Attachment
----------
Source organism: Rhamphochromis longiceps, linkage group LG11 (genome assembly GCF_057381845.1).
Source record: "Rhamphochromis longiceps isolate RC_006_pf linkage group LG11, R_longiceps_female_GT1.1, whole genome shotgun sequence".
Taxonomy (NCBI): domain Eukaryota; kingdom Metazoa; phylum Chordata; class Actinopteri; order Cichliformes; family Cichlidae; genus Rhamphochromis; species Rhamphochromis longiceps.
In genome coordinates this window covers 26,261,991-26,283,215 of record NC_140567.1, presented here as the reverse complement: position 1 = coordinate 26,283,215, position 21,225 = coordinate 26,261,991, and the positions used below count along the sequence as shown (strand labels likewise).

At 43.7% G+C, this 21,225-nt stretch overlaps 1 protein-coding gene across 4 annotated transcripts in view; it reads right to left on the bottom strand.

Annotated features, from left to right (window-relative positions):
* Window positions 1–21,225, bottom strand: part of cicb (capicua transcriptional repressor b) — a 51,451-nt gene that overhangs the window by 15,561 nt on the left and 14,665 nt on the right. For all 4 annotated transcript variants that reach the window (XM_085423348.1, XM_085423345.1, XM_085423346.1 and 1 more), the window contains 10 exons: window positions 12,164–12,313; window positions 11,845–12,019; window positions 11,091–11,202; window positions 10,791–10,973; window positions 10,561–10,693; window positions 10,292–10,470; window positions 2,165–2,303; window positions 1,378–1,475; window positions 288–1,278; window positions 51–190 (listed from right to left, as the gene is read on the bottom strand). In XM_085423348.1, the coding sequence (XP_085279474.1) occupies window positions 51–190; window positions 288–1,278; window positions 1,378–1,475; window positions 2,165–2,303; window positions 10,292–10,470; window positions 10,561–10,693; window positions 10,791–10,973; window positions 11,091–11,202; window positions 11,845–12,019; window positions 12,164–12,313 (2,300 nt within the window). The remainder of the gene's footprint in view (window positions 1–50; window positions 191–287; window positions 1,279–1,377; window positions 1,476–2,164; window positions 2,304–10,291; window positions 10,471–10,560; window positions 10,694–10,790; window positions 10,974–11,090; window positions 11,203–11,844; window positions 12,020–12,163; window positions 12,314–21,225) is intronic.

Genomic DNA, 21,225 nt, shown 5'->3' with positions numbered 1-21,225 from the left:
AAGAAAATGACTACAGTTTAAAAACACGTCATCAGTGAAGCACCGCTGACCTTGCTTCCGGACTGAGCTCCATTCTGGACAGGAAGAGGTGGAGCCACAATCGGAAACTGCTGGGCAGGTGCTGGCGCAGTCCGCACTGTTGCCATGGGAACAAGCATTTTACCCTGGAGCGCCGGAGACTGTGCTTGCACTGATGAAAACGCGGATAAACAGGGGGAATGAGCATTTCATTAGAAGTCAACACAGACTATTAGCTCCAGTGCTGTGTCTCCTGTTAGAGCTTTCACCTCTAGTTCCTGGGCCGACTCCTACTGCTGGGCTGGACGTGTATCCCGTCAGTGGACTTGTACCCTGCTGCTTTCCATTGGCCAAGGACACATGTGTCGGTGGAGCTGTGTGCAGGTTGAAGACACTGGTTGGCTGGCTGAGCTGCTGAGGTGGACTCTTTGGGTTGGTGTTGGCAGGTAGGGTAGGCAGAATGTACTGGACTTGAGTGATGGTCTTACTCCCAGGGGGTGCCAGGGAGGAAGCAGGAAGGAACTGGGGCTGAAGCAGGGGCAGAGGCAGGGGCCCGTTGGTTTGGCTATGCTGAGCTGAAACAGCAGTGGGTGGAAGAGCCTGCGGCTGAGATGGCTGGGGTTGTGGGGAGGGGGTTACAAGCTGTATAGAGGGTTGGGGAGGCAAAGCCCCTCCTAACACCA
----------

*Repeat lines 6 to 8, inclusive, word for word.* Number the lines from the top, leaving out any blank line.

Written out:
Annotated features, from left to right (window-relative positions):
* Window positions 1–21,225, bottom strand: part of cicb (capicua transcriptional repressor b) — a 51,451-nt gene that overhangs the window by 15,561 nt on the left and 14,665 nt on the right. For all 4 annotated transcript variants that reach the window (XM_085423348.1, XM_085423345.1, XM_085423346.1 and 1 more), the window contains 10 exons: window positions 12,164–12,313; window positions 11,845–12,019; window positions 11,091–11,202; window positions 10,791–10,973; window positions 10,561–10,693; window positions 10,292–10,470; window positions 2,165–2,303; window positions 1,378–1,475; window positions 288–1,278; window positions 51–190 (listed from right to left, as the gene is read on the bottom strand). In XM_085423348.1, the coding sequence (XP_085279474.1) occupies window positions 51–190; window positions 288–1,278; window positions 1,378–1,475; window positions 2,165–2,303; window positions 10,292–10,470; window positions 10,561–10,693; window positions 10,791–10,973; window positions 11,091–11,202; window positions 11,845–12,019; window positions 12,164–12,313 (2,300 nt within the window). The remainder of the gene's footprint in view (window positions 1–50; window positions 191–287; window positions 1,279–1,377; window positions 1,476–2,164; window positions 2,304–10,291; window positions 10,471–10,560; window positions 10,694–10,790; window positions 10,974–11,090; window positions 11,203–11,844; window positions 12,020–12,163; window positions 12,314–21,225) is intronic.

Genomic DNA, 21,225 nt, shown 5'->3' with positions numbered 1-21,225 from the left: